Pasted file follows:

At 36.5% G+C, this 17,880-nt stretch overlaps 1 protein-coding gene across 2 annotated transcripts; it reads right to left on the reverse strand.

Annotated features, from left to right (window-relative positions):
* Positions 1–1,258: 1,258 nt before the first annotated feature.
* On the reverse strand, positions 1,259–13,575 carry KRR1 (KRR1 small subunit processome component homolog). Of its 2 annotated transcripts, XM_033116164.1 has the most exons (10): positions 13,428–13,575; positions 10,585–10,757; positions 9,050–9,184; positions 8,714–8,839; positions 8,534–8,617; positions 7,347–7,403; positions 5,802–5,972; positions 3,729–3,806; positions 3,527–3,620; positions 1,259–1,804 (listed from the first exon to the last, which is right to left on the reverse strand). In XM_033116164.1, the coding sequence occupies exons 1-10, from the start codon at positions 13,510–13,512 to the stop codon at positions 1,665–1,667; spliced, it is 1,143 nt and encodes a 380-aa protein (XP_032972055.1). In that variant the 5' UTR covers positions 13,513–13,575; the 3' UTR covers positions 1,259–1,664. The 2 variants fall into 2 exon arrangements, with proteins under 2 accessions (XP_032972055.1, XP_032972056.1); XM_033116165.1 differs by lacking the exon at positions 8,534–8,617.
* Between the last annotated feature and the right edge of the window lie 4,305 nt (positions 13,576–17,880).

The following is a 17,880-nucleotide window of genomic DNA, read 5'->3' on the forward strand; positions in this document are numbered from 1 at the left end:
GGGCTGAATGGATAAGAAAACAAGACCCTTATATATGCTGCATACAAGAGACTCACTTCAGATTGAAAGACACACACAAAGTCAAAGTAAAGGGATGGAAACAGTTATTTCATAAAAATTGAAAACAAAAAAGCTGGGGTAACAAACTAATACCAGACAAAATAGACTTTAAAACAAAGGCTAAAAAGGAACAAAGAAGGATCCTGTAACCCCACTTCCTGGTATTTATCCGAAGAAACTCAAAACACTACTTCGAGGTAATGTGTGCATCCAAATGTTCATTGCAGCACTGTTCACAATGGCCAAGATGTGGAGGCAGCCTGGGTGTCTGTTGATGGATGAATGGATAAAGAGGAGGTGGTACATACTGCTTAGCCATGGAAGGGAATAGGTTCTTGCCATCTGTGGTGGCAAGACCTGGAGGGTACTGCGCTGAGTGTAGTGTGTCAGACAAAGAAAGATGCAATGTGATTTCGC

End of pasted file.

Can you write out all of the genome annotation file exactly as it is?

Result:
At 36.5% G+C, this 17,880-nt stretch overlaps 1 protein-coding gene across 2 annotated transcripts; it reads right to left on the reverse strand.

Annotated features, from left to right (window-relative positions):
* Positions 1–1,258: 1,258 nt before the first annotated feature.
* On the reverse strand, positions 1,259–13,575 carry KRR1 (KRR1 small subunit processome component homolog). Of its 2 annotated transcripts, XM_033116164.1 has the most exons (10): positions 13,428–13,575; positions 10,585–10,757; positions 9,050–9,184; positions 8,714–8,839; positions 8,534–8,617; positions 7,347–7,403; positions 5,802–5,972; positions 3,729–3,806; positions 3,527–3,620; positions 1,259–1,804 (listed from the first exon to the last, which is right to left on the reverse strand). In XM_033116164.1, the coding sequence occupies exons 1-10, from the start codon at positions 13,510–13,512 to the stop codon at positions 1,665–1,667; spliced, it is 1,143 nt and encodes a 380-aa protein (XP_032972055.1). In that variant the 5' UTR covers positions 13,513–13,575; the 3' UTR covers positions 1,259–1,664. The 2 variants fall into 2 exon arrangements, with proteins under 2 accessions (XP_032972055.1, XP_032972056.1); XM_033116165.1 differs by lacking the exon at positions 8,534–8,617.
* Between the last annotated feature and the right edge of the window lie 4,305 nt (positions 13,576–17,880).

The following is a 17,880-nucleotide window of genomic DNA, read 5'->3' on the forward strand; positions in this document are numbered from 1 at the left end:
GGGCTGAATGGATAAGAAAACAAGACCCTTATATATGCTGCATACAAGAGACTCACTTCAGATTGAAAGACACACACAAAGTCAAAGTAAAGGGATGGAAACAGTTATTTCATAAAAATTGAAAACAAAAAAGCTGGGGTAACAAACTAATACCAGACAAAATAGACTTTAAAACAAAGGCTAAAAAGGAACAAAGAAGGATCCTGTAACCCCACTTCCTGGTATTTATCCGAAGAAACTCAAAACACTACTTCGAGGTAATGTGTGCATCCAAATGTTCATTGCAGCACTGTTCACAATGGCCAAGATGTGGAGGCAGCCTGGGTGTCTGTTGATGGATGAATGGATAAAGAGGAGGTGGTACATACTGCTTAGCCATGGAAGGGAATAGGTTCTTGCCATCTGTGGTGGCAAGACCTGGAGGGTACTGCGCTGAGTGTAGTGTGTCAGACAAAGAAAGATGCAATGTGATTTCGC